Under the best circumstances, weight loss following Roux en Y surgery is prompt and long-lasting. Initially patients can eat only an ounce or 2 at a time. They must schedule meals and plan content carefully in order to meet their protein and fluid needs and to avoid constipation. Over time they can begin to eat a little more at one sitting. Most patients lose 35-40% of their bodyweight over 12-15 months, and maintain that for at least 15 years. Diabetes is cured in over 80-95% of patients. Hypertension, sleep apnea, acid reflux, arthritis, infertility, stress incontinence, fatty liver, and leg infections also disappear or are significantly improved.
Candidates for Surgery
Given all of these positive results, why not offer this type of surgery to less than morbidly obese patients who struggle to lose weight? Currently weight loss surgery is limited to patients with BMIs (Body Mass Index) of 40, or 35 if the patient already suffers from obesity related diseases like hypertension or diabetes. BMI is a calculation of weight divided by height squared, with measurements expressed in kilograms and meters. A BMI of 30 qualifies a patient as obese; 19-24.9 corresponds to appropriate weight. Statistical analysis of risks and benefits of bariatric surgery set the acceptable range for surgery. Surgical candidates must also undergo extensive medical tests and psychiatric analysis, and have made serious attempts to lose weight. They must understand that gastric bypass is drastic and usually permanent, that complications can be bad, and that success is not guaranteed. Some patients manage to regain all their weight and then some.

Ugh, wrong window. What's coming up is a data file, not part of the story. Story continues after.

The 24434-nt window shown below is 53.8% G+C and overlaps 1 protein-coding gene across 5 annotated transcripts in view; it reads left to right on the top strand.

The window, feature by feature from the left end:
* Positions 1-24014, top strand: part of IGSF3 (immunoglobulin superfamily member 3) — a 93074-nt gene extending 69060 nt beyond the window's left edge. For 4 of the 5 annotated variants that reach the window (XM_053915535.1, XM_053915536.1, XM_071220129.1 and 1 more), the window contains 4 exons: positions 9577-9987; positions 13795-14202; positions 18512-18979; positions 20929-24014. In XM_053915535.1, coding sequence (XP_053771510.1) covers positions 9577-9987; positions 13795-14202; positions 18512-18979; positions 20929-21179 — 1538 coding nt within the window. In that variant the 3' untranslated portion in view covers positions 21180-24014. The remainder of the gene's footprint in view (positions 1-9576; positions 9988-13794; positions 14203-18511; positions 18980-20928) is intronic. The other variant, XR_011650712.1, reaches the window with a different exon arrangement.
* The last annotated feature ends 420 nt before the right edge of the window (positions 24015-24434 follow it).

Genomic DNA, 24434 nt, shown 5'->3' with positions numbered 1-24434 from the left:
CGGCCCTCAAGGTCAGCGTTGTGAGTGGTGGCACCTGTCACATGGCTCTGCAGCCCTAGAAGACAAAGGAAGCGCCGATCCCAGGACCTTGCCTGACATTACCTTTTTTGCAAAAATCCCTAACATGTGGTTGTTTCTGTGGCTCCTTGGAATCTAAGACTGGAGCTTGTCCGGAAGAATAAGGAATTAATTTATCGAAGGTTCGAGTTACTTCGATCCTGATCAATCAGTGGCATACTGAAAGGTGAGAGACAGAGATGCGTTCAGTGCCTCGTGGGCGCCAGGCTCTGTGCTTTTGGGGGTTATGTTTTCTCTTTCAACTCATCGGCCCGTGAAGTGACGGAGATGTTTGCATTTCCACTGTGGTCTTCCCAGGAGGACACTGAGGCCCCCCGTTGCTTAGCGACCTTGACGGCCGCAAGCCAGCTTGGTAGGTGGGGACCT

Bariatric surgery is regulated by American Society of Metabolic and Bariatric Surgery, which sets professional standards for hospitals and surgeons, establishes centers of excellence, and promotes research and data collection about the procedures. In 2007, surgeons performed over 200,000 surgeries for obesity, up from around 16,000 in 1992. Advances in laparoscopic surgery have made recovery faster and less uncomfortable. The best surgical mortality rates are 1% and peri-operative complication rates 10% – acceptable numbers given the worse risks of morbid obesity.
Complications and Long Term Results
Possible complications of bariatric surgery include blood clots travelling to the lungs, heart attack, respiratory compromise, suture line leaks, hernias, ulcers, GI bleeding, bowel obstruction, and gallstones. Calcium iron and some vitamins are not well absorbed and they require life-long monitoring and supplementation. All bariatric surgeons emphasize that long term success depends on patient cooperation with major eating and lifestyle changes forever. This is especially important when the choice of procedure involves only change in stomach size, as is the case with the gastric banding procedures.
Clues about metabolism and diabetes
Sheer calorie restriction accounts for some of the success of all types of bariatric surgery. When the surgery also bypasses a segment of small intestine, more is at work than meets the eye. The rapid disappearance of diabetes before significant weight loss occurs and the remarkable loss of previous cravings are clues to unappreciated biochemical and hormonal complexity of the intestines. The surgical assault on obesity appears to have much to teach us about energy metabolism and diabetes. One day, hopefully, such strange surgery will be unnecessary.
American Society of Metabolic and Bariatric Surgery (http://www.asmbs.org/): Access to readable, professional information regarding bariatric surgery.
http://www.obesityhelp.com/: Support group website for patients contemplating surgery or looking for related information